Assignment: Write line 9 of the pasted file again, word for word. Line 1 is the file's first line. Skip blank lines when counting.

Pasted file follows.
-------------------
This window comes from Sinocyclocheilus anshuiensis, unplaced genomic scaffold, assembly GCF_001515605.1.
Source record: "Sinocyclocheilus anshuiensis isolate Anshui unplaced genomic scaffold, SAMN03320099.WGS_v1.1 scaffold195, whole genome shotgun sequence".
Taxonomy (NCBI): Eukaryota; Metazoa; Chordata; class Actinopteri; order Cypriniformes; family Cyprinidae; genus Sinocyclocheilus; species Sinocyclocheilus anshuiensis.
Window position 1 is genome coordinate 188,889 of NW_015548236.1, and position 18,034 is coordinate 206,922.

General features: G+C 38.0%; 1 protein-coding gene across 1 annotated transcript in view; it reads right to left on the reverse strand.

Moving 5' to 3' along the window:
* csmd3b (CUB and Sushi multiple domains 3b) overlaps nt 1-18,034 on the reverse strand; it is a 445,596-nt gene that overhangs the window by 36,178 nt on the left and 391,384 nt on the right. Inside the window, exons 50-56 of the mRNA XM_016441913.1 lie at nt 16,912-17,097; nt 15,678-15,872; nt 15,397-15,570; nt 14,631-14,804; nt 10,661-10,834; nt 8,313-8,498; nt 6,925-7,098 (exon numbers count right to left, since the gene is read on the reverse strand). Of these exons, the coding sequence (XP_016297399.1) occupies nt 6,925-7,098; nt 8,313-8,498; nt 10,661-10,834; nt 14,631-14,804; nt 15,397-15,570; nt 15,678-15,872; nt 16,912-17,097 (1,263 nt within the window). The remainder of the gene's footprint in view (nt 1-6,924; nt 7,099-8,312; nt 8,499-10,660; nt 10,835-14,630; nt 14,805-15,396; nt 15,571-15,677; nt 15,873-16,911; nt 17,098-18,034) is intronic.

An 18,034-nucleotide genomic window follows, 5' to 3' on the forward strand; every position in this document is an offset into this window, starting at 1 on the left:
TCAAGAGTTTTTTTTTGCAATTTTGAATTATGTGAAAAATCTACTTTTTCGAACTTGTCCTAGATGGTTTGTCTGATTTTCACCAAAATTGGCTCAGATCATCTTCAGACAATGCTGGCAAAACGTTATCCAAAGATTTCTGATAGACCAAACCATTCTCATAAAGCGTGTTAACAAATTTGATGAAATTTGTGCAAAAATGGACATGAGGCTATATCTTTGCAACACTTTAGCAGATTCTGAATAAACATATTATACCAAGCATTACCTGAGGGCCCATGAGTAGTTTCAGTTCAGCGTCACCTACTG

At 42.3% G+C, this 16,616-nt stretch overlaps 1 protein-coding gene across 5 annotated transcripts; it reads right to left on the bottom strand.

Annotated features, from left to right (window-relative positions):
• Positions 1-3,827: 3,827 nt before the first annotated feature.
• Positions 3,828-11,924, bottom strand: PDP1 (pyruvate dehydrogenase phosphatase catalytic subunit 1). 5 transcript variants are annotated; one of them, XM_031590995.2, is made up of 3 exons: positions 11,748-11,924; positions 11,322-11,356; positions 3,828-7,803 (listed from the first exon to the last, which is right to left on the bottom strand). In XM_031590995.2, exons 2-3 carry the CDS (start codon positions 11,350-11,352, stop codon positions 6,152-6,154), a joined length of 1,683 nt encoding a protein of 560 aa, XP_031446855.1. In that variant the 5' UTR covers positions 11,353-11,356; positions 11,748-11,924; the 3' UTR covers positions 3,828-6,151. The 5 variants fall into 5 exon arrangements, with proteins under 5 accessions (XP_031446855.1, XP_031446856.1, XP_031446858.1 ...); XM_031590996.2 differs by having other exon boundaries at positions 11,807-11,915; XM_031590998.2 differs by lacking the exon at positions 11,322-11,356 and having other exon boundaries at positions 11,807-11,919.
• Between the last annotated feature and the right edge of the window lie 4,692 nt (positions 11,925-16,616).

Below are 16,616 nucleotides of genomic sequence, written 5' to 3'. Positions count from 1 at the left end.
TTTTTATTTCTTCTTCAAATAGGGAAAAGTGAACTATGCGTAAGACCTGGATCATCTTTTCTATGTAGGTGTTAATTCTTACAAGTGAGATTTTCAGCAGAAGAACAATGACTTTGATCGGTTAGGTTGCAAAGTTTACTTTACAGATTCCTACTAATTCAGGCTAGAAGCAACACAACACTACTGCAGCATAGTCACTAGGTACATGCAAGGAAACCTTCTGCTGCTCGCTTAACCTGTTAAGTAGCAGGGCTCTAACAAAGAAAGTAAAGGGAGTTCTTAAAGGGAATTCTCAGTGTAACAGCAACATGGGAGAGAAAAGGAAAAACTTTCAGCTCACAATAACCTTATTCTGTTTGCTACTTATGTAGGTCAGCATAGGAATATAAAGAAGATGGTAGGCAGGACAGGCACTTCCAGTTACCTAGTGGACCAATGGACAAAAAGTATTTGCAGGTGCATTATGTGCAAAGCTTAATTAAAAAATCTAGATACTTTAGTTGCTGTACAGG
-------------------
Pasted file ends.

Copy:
TCAAGAGTTTTTTTTTGCAATTTTGAATTATGTGAAAAATCTACTTTTTCGAACTTGTCCTAGATGGTTTGTCTGATTTTCACCAAAATTGGCTCAGATCATCTTCAGACAATGCTGGCAAAACGTTATCCAAAGATTTCTGATAGACCAAACCATTCTCATAAAGCGTGTTAACAAATTTGATGAAATTTGTGCAAAAATGGACATGAGGCTATATCTTTGCAACACTTTAGCAGATTCTGAATAAACATATTATACCAAGCATTACCTGAGGGCCCATGAGTAGTTTCAGTTCAGCGTCACCTACTG